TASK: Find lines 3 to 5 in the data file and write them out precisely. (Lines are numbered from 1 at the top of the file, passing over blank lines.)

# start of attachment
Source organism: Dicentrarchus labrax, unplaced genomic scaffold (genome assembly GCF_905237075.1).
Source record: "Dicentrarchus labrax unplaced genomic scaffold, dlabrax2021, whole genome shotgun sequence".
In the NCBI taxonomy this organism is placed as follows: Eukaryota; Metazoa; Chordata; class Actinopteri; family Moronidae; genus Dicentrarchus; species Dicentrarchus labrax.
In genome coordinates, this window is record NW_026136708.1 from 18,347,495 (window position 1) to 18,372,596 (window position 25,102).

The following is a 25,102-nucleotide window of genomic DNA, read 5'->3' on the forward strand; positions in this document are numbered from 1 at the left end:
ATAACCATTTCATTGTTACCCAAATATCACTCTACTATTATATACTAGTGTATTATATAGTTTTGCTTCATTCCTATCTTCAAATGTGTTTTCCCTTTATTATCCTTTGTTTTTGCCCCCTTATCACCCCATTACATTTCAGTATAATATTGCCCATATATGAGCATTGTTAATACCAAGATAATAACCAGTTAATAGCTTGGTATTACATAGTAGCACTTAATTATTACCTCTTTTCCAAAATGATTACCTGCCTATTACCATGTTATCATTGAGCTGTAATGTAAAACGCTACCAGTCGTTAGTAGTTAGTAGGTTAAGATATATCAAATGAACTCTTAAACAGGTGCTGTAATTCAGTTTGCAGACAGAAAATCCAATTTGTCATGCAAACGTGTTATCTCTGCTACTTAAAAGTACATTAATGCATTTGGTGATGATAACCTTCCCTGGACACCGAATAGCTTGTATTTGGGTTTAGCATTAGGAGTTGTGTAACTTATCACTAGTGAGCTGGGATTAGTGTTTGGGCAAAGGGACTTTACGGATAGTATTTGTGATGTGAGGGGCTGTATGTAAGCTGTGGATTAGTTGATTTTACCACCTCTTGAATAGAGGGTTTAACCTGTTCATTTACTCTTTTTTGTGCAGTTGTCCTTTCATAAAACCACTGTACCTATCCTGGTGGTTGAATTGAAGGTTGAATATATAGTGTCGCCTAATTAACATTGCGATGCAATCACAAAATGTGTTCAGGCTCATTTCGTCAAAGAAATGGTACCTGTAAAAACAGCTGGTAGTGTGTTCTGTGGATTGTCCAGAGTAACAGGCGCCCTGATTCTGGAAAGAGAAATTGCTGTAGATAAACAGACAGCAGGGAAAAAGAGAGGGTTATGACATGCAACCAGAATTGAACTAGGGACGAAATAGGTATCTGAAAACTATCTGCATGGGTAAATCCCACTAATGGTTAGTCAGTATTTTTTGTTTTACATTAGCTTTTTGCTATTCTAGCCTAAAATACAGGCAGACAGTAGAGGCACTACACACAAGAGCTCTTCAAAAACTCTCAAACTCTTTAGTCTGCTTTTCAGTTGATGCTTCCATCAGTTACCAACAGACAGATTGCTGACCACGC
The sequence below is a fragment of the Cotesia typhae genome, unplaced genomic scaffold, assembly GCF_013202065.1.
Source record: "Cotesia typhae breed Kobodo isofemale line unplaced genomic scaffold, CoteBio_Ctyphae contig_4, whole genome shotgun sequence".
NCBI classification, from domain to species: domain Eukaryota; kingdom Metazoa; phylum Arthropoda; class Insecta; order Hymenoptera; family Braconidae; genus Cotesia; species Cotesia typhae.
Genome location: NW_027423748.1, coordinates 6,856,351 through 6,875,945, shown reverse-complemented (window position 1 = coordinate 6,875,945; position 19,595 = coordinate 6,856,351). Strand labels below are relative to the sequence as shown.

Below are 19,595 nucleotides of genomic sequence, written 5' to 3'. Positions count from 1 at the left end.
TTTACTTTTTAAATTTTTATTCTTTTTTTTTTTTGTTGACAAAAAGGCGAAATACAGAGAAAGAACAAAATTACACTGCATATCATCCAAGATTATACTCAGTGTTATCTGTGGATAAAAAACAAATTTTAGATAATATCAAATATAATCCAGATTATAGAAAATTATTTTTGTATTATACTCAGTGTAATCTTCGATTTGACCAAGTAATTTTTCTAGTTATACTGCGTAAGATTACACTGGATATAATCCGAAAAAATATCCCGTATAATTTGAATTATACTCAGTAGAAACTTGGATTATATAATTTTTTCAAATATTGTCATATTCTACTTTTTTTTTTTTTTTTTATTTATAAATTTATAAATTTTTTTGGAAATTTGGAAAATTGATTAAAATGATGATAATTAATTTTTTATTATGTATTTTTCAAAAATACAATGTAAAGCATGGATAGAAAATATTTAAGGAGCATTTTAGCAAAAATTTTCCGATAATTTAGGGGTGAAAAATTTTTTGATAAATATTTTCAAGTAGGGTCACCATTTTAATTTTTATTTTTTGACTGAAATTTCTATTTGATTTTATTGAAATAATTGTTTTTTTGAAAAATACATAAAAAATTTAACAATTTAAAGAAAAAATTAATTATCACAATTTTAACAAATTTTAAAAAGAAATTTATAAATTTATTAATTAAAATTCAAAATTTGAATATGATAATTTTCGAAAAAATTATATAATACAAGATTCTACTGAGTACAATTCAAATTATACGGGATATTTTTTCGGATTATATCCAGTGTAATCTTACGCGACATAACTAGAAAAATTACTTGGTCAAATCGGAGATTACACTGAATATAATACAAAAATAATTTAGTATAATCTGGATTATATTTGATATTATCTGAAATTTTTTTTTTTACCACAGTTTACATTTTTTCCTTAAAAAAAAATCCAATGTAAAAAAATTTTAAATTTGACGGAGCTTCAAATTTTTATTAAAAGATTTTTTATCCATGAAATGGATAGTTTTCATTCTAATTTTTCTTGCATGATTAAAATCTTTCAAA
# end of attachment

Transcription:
In the NCBI taxonomy this organism is placed as follows: Eukaryota; Metazoa; Chordata; class Actinopteri; family Moronidae; genus Dicentrarchus; species Dicentrarchus labrax.
In genome coordinates, this window is record NW_026136708.1 from 18,347,495 (window position 1) to 18,372,596 (window position 25,102).

The following is a 25,102-nucleotide window of genomic DNA, read 5'->3' on the forward strand; positions in this document are numbered from 1 at the left end: